You know things must be really bad when even people from Conwy pity us...

Tuesday, 18 May 2010

The new "Môn a Menai" constituency

Following on nicely from Sunday's post about Albert Owen's 'increased' majority, here are some interesting general election statistics (from Iain Dale) of MPs who won with the with least amount of votes:

No fewer than four out of the top ten winning MPs with the lowest votes came from North Wales:

  • Hywel Williams in Arfon (9,383 votes)
  • Guto Bebb in Aberconwy (10,734 votes)
  • Albert Owen in Ynys Môn (11,490 votes)
  • Ian Lucas in Wrexham (12,161 votes)

This is only to be expected I suppose as these constituencies are amongst the smallest in the UK in terms of size of electorate, and, indeed, all are more than around 30,000 voters below the standard sized constituencies of 77,000 voters favoured by the new Con/Lib government:

  • Arfon - 42,998 voters
  • Aberconwy - 43,976 voters
  • Ynys Môn - 49,831 voters
  • Wrexham - 50,980 voters

Accordingly its very likely that the general election just gone will be the last time that the Isle of Anglesey will be a constituency in and of itself - bringing an end to a Westminster ward which has remained unchanged since its creation in 1545. One one hand I can understand that standard sized constituencies are fairer insomuch that every vote will carry equal weight; however I fear that the downside will be that the new 77,000 voter constituencies will in effect simply transfer even more political power to cities at the expense of the countryside. 

As for what the boundaries of our new constituency will be: its likely that that it will include all of Anglesey, Bangor (population: 21,000) and various other parts of the hinterland to get up to 77,000 voters - I doubt it will include Caernarfon. As a commenter under this thread guessed, I'd also agree that the new name could be "Môn a Menai". What effect will this have on which party will win the seat? The Bangor wards in Gwynedd County Council are currently mostly represented by Plaid Cymru and Lib Dem councillors so I can only guess that this merger will strengthen Plaid Cymru's chances of winning "Môn a Menai". What do you all think?

"Empire State of North Wales"

Alicia Keys sang a North Wales adaptation of her "Empire State of Mind" hit on Chris Moyles Breakfast Show today in advance of appearing at the Radio 1 Big Weekend in Bangor this weekend:

Almost brings a tear to the Druid's eye...

Sunday, 16 May 2010

Albert Owen's 'increased' majority

According to the Western Mail yesterday, Chris Bryant the Labour MP for Rhondda "whooped for joy" when Albert Owen increased his majority. Although it is strictly true to say that Albert did increase his majority, its probably time for a little context.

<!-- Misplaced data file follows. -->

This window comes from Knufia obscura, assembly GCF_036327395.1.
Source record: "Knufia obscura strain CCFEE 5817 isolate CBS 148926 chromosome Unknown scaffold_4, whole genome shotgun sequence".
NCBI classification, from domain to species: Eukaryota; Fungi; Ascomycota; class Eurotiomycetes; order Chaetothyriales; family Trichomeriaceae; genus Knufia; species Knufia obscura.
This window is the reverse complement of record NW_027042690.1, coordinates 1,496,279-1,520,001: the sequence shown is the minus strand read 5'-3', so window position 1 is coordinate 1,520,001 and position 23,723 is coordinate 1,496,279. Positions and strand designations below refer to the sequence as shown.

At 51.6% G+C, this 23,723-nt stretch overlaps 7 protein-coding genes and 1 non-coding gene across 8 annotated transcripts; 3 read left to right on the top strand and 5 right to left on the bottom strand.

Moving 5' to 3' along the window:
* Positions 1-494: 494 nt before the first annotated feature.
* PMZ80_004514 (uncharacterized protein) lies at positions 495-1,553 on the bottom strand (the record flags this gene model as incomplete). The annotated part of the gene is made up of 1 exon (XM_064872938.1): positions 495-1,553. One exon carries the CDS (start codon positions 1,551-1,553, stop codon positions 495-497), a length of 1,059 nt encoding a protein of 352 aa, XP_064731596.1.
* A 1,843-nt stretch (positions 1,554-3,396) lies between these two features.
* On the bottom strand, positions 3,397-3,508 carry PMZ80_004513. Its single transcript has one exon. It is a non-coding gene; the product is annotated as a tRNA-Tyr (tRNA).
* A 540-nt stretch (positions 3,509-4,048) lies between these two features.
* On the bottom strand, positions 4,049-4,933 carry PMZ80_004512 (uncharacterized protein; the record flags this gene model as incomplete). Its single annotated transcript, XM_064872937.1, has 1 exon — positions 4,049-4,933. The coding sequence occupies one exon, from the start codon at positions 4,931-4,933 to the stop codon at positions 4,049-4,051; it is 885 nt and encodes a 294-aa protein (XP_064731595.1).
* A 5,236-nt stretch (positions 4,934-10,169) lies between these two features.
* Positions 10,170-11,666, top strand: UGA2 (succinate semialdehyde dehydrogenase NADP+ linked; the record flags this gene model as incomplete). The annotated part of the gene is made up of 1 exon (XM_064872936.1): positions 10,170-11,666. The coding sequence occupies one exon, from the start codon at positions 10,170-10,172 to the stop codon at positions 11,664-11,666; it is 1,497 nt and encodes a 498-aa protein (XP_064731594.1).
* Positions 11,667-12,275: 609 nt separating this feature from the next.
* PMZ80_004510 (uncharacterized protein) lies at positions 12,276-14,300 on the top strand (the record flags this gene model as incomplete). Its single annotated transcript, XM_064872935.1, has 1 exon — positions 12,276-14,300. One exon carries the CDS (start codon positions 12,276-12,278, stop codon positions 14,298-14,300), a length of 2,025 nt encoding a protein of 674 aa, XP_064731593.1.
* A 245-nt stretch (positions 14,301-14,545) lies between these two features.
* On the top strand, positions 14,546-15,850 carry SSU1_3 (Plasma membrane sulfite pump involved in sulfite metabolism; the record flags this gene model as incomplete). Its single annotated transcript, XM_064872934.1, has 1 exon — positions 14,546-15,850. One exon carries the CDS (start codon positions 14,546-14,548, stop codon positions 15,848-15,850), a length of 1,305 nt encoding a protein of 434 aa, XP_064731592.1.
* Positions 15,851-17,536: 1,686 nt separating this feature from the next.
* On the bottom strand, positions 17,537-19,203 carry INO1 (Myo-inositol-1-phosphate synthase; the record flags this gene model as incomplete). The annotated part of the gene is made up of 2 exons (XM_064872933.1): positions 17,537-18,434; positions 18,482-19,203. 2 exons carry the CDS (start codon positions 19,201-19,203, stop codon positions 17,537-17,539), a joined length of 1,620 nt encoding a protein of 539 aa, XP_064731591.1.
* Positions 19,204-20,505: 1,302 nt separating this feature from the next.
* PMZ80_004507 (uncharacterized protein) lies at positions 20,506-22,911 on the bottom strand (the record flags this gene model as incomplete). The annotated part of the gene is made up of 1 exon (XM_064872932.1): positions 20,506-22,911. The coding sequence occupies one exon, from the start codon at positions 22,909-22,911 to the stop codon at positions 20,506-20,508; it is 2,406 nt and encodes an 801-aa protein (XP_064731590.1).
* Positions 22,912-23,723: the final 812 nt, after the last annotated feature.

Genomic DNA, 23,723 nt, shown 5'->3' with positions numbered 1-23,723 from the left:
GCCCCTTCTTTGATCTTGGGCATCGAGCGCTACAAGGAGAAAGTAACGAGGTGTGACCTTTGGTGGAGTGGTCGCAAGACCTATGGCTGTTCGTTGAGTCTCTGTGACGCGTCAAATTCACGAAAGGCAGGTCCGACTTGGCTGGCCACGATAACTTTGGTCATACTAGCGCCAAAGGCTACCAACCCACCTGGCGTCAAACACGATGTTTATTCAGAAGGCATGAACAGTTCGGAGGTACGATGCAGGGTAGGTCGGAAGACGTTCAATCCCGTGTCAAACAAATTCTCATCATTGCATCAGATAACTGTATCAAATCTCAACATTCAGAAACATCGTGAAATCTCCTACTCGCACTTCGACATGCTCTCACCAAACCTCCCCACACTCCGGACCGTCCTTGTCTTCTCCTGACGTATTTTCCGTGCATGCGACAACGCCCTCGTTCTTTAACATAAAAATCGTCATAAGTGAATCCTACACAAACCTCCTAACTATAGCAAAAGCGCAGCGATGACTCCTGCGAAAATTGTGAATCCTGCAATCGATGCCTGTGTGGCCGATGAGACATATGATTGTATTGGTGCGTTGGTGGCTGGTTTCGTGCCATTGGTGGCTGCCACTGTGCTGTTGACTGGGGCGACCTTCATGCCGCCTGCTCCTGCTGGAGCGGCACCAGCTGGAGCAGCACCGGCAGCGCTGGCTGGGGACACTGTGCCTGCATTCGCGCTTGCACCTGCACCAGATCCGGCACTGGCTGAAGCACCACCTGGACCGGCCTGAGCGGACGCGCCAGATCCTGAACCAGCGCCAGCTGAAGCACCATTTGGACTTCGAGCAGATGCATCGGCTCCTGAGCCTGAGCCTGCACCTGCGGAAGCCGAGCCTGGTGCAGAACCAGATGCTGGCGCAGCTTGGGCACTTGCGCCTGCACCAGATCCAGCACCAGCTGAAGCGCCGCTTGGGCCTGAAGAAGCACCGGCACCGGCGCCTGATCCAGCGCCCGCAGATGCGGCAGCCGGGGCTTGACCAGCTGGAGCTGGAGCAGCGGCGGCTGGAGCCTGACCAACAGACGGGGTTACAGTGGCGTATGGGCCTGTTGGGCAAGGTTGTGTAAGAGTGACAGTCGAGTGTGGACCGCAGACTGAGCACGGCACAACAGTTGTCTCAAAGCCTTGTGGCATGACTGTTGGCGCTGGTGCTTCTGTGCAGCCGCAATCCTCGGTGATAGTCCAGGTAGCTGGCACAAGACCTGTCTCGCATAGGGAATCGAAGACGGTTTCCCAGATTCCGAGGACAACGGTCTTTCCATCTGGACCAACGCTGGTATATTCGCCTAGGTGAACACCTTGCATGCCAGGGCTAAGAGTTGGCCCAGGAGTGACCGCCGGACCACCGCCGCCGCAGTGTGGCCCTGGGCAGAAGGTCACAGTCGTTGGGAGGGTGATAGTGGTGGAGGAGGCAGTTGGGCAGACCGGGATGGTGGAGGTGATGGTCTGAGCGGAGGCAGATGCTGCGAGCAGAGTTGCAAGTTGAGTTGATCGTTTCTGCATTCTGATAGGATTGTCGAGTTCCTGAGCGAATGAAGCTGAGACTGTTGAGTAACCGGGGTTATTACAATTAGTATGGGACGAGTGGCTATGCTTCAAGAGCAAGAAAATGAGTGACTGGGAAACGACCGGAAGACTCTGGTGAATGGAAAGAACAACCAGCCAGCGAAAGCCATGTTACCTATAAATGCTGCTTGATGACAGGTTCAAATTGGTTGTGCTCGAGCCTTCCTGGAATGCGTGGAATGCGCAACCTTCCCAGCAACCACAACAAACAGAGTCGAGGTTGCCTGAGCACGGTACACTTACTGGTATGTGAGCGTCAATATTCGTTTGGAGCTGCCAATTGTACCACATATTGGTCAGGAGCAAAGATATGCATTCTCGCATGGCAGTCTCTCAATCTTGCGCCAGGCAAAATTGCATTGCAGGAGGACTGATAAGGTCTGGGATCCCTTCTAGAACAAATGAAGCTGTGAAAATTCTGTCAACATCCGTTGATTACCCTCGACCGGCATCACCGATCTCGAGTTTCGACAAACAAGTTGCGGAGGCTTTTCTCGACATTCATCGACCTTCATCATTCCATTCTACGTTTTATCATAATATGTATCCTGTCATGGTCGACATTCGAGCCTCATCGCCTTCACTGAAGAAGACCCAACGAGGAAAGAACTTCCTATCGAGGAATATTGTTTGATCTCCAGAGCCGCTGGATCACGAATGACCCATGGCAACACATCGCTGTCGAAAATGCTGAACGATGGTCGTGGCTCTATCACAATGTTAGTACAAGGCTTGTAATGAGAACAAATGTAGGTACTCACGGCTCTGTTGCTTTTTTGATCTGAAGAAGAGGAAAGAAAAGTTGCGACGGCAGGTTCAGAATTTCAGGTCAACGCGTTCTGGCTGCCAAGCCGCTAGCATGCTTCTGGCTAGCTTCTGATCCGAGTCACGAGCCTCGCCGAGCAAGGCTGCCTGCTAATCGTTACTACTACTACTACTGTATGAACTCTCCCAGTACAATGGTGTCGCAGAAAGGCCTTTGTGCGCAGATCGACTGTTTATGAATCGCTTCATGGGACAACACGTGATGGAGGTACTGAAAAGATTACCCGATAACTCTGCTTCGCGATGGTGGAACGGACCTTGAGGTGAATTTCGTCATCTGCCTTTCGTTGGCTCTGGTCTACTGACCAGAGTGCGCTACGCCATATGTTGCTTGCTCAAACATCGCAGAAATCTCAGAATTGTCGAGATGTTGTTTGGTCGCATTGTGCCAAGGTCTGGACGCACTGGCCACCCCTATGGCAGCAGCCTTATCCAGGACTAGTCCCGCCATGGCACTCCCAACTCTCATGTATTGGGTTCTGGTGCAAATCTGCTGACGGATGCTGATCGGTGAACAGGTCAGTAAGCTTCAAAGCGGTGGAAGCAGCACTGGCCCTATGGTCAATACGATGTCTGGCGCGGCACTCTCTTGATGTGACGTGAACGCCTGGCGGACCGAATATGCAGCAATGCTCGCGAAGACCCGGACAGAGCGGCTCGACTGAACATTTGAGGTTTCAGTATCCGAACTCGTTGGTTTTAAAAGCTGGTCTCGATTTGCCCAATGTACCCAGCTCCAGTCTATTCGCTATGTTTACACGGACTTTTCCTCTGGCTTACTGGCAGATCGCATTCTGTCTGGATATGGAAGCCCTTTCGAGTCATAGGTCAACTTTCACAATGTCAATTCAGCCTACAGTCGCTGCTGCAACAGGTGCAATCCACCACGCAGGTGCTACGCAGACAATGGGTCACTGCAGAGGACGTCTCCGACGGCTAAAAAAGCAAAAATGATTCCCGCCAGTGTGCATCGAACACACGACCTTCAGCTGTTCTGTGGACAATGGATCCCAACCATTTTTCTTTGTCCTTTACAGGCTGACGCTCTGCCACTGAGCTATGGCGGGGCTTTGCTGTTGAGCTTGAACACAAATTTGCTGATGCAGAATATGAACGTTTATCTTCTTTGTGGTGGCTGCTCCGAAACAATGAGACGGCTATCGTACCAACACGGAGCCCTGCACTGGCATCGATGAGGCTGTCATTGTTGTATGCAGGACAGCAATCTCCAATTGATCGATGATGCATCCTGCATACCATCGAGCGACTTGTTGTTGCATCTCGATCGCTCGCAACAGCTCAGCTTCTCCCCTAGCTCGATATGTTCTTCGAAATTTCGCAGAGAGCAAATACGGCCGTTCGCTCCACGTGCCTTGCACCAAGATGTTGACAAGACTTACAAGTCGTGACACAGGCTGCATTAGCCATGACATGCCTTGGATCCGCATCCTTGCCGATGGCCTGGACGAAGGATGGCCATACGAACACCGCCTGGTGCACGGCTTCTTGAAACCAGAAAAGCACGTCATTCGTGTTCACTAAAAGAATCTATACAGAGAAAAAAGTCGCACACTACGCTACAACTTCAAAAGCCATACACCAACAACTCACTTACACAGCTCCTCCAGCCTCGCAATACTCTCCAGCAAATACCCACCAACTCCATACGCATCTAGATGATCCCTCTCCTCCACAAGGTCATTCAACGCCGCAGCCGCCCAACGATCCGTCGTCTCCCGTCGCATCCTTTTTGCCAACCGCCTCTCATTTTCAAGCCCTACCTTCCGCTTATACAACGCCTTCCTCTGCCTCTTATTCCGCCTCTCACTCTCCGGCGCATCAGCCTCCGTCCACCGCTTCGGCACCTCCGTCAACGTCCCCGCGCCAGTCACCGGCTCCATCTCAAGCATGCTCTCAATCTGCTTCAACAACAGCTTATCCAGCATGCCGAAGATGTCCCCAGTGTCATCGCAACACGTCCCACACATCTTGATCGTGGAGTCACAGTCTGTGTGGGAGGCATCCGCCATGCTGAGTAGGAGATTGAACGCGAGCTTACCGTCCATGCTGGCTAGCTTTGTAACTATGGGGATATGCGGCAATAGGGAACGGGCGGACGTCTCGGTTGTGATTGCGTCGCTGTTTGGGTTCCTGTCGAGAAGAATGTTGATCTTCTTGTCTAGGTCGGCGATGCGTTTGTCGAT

The fact is that Albert didn't increase his majority in the traditional manner by increasing his own vote (in fact he lost 788 votes since 2005), rather it came about because there was a fundamental shift of voters between the other parties - in particular from second placed Plaid Cymru to the third placed Conservatives. In 2005 Albert's lead over the Plaid Cymru candidate was 1,242 votes; this time that lead expanded to 2,461 because Plaid's support leaked away to the Conservatives.

So in reality there is not really much cause for "whoops of joy" in the Labour camp.

Saturday, 15 May 2010

The REAL reason for Plaid's poor election results (hint: its wasn't because of the Leaders Debates)

After months of confident talk by Plaid Cymru that they were on the verge of taking their biggest ever haul of seats at a general election, there was much shock at the actual lacklustre results - not least in top target seat Ynys Môn. Since the general election however, I have lost count how many times I have read the following kind of explanation for this dismal performance:

"Plaid's absence from the leaders' debates was of course the biggest single factor in their opinion poll rating dipping from a record high 14% before the debates, to 9% after."
"There may have been other things that went wrong for Plaid at the election but it's hard to fault their campaign, and Ieuan Wyn Jones was judged to have performed "well" throughout the debates."

This was posted just yesterday on the Welsh Rambings site and seems pretty much representative of the 'received wisdom' on 'what went wrong'.

Only problem is I don't think its true - at least not in North Wales. Why? Lets take a look at what the North Wales voting intention polls actually showed:

click to enlarge